Your roofers will also need to connect the corners of the fascia board. To do so, they’ll cut the board on 45-degree angles to form a joint.
Step Five: Cover the Seams
The seams between each piece of wood should be sealed against water. Your roofers may use a silicone caulking or another type of sealant.
Step Six: Seal the Wood
Now, the wood itself needs to be sealed. Any exterior wood sealant will work, and you may want your roofers to follow it up with a coat of paint to match your gutters.
There’s no reason to paint the wood if you use fascia trim. The trim will cover the wood, so it won’t be visible. Instead of painting, your roofers will install the trim by measuring and cutting the trim to fit and then nailing it to the fascia board.
Some very high-quality pieces of wood, such as cedar, may be left without sealant, in certain circumstances.
Step Seven: Install Drip Edges and Gutters
Now that the fascia is in place, your roofers will reattach your drip edge and gutters.
Depending on what damaged your fascia board, simply replacing it may not be enough. It is important to ask your roofers to find and fix the underlying problem that caused the fascia damage if there is one. For example, clogged gutters may overflow and expose your fascia to moisture. The new fascia will quickly be damaged unless your roofer also fixes the gutters. Other underlying problems that you and your roofers may need to address include damage from animal infestations, roof leaks, algae on the shingles and more. Of course, you may also need to reach out to pest control for the animal infestation.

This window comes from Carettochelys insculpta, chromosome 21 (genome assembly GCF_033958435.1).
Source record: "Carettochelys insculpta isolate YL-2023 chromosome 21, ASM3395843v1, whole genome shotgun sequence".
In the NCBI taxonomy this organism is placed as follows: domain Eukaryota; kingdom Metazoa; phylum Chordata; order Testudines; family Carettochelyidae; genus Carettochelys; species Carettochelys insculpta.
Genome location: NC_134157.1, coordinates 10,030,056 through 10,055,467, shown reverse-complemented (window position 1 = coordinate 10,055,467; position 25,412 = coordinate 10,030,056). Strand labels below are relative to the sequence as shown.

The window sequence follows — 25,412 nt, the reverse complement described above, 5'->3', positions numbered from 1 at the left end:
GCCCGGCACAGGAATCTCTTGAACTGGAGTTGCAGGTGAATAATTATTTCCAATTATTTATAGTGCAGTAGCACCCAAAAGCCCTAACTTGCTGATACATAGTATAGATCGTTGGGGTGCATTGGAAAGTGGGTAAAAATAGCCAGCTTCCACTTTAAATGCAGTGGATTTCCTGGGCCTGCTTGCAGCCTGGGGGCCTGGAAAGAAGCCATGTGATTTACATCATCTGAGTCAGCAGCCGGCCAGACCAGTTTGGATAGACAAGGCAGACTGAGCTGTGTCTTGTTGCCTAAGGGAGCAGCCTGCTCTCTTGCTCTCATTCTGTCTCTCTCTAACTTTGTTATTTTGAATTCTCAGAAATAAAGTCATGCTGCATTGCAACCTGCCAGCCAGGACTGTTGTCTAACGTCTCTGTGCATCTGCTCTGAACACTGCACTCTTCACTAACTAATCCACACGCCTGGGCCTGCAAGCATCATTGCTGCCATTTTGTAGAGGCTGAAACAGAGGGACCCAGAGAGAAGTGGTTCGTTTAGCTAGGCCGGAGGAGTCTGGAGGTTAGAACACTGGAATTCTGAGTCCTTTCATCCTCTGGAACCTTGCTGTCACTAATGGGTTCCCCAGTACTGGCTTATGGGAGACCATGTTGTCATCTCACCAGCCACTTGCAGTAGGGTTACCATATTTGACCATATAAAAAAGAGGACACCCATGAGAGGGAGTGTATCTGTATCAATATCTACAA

Once you get your new fascia boards installed, you may need to do a bit of upkeep to maintain their condition. Sealed and painted fascia should get a new coat occasionally.
The fascia board is a critical part of the roof that is easy to overlook. As a result, it is often neglected and left in bad condition. If you’re not sure about the condition of your fascia, or if you need to get it replaced, reach out to a professional roofer through IKO’s Contractor Locator.
© 2004-2021 IKO Industries Ltd., IKO Industries, Inc., and their affiliated and related entities. All rights reserved.
The information on this website is subject to change without notice. IKO assumes no responsibility for errors that may appear on this website.
IKO strives to accurately reproduce the screen images of the shingle swatches and house photos shown. However, due to manufacturing variances, the limitations of your monitor resolution and the variation in natural exterior lighting, actual colors may vary from the images you see. To ensure complete satisfaction you should make final color selections from several full size shingles and view a sample of the product installed on a home. Please refer to our Legal Notices for U.S.A. or our Legal Notices for Canada.
Location set to view all.